Blues Wax 8
Reader Rating 8
Another Great Black Top Records Re-release!, (01/14/09)
1988's Soul Searching was Ronnie Earl's third release for the great Black Top label and also signaled the official formation of Earl's Broadcasters. Part of that incarnation included Darrell Nulisch, Jerry Portnoy, Dickie Reed on keys, Ron Levy's organ, Kaz Kazanoff's horn section and arrangements, Steve Gomes on bass, and drummer Per Hanson. There is also a special guest appearance by Duke Robillard, who preceded Earl in Roomful of Blues.
Things get rolling on the opener, a cover of Albert Collins' instrumental "Backstroke," as the band settles in a tight romp that allows Earl to soar. Nulisch takes the mike on the slow-starting "Ships Passing In the Night," but then the horns kick in, Earl starts to roll, takes it down, and hands off to Ron Levy's B3 who accelerates and hands the vocal chores back to Nulisch. The title track is another instrumental; it's gorgeous, so soulful, and shows off Earl's world-class guitar playing, plus there's a great sax solo by Kaz, too. "Jerry Jumps In," authored by Portnoy, is a burning swinger that is appropriately introduced by Portnoy, and man does the rhythm section of Gomes and Hanson ever kick in, with some slick riffs courtesy of Mr. Earl's rhythm guitar playing.
Don Robey's "I Don't Believe" is a barn-burning romp, with excellent vocals from Nulisch and driving solos from Earl's dynamite guitar. Earl's "Blues for Bone" is a slow Blues that shows off his jazzy side, with perhaps a bit of a nod to one of his mentors, the great Kenny Burrell. The album's original closer (on the 1988 release), "Sufferin," also written by Earl, is another slow Blues, which also features Earl and Robillard trading off leads. There are two live bonus tracks that were recorded in 1989 those being "Love at First Sight" and Don Robey's "I'm Holding On." Both are welcome additions to this expanded edition of Soul Searchin', especially when you consider that the original Black Top CD versions (without these live bonus tracks) of Soul Searchin' are going for around thirty bucks on the Internet.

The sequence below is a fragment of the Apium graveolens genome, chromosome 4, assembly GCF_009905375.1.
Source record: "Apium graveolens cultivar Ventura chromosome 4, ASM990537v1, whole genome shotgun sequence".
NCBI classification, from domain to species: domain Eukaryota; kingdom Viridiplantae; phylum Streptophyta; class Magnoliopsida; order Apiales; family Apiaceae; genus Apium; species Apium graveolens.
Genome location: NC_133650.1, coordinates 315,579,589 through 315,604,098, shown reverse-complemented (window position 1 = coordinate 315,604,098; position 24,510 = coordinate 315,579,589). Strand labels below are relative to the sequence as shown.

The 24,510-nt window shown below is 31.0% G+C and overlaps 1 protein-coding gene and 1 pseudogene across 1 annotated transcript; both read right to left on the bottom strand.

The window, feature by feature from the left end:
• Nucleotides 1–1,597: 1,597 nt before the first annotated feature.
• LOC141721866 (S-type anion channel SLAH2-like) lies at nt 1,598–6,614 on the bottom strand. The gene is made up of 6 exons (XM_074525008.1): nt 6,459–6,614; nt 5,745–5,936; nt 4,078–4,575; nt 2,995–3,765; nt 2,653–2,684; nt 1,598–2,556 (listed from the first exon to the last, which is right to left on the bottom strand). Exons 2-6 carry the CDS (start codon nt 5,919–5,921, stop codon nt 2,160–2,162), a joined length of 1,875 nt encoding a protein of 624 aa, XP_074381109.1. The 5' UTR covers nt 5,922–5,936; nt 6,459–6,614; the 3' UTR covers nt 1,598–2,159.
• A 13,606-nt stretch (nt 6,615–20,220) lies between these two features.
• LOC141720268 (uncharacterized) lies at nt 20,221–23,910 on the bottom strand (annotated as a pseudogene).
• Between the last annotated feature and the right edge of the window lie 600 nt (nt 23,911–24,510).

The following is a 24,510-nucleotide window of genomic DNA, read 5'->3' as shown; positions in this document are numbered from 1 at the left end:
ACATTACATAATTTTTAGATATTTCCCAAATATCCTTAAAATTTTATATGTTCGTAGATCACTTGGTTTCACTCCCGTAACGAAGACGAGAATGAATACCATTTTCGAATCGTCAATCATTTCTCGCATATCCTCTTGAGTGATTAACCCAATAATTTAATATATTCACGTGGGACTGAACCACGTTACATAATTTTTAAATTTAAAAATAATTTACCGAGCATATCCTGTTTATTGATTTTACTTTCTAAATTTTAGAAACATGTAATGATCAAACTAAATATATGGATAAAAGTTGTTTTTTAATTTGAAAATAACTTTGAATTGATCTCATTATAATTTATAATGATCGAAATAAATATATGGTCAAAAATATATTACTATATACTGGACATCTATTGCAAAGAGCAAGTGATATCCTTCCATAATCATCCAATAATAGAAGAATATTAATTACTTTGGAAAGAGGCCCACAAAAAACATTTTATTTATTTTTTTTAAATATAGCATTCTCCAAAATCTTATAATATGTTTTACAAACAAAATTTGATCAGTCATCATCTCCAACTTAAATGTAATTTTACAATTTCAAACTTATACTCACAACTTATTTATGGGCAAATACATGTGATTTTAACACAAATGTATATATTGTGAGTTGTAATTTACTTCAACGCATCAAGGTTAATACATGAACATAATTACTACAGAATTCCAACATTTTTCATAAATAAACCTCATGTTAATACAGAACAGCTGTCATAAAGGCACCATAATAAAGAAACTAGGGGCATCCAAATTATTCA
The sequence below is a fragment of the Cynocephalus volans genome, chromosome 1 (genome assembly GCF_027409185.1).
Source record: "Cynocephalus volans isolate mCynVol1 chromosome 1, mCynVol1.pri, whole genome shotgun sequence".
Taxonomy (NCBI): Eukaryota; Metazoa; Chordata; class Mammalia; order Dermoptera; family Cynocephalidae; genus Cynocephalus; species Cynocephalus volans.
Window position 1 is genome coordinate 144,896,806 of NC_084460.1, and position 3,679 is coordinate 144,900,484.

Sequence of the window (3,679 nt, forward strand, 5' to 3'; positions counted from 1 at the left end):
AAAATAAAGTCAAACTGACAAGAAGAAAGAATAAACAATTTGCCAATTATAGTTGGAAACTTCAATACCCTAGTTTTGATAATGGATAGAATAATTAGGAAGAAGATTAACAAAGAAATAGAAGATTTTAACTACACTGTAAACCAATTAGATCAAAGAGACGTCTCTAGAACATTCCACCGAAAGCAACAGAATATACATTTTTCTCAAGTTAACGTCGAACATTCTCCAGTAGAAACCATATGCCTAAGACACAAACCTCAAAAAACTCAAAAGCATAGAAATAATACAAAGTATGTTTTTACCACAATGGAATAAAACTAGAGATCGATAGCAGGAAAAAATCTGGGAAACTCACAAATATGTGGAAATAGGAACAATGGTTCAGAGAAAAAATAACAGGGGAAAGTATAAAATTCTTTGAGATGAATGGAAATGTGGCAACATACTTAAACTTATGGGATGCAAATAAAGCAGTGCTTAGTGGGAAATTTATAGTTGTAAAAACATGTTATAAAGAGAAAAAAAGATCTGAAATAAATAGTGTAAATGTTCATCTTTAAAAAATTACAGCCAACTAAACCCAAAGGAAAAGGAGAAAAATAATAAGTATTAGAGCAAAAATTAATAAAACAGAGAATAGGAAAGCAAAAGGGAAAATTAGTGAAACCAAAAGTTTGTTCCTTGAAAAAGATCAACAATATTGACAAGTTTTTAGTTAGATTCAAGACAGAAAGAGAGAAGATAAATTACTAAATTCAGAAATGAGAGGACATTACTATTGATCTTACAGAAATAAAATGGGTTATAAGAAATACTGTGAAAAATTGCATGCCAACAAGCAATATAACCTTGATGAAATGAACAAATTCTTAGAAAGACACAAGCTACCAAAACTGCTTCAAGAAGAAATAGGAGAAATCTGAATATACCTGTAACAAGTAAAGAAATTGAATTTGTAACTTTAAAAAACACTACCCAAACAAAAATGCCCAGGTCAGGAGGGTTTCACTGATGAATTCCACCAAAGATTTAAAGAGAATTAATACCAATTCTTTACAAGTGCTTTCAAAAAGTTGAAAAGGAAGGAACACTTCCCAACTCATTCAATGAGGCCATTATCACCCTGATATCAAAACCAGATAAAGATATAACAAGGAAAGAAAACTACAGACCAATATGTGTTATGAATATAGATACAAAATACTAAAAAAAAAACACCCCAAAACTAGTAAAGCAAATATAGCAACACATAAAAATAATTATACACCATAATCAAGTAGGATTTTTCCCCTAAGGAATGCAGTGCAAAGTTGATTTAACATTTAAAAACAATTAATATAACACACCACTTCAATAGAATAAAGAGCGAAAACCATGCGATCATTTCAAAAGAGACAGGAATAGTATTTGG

It's really great that the folks at Hep Cat records are starting to re-release some of these Black Top gems, especially Soul Searchin', as this excellent recording zooms in at nearly the start of Earl's highly acclaimed solo recording career and provides a snapshot of what was soon to come. I will be looking forward to Hep Cat digging through the Black Top vaults and making available a chunk of the almost forgotten and outstanding catalog of Black Top Records. And please don't forget to continue to add those bonus tracks. I love them!
Bob Putignano: www.SoundsofBlue.com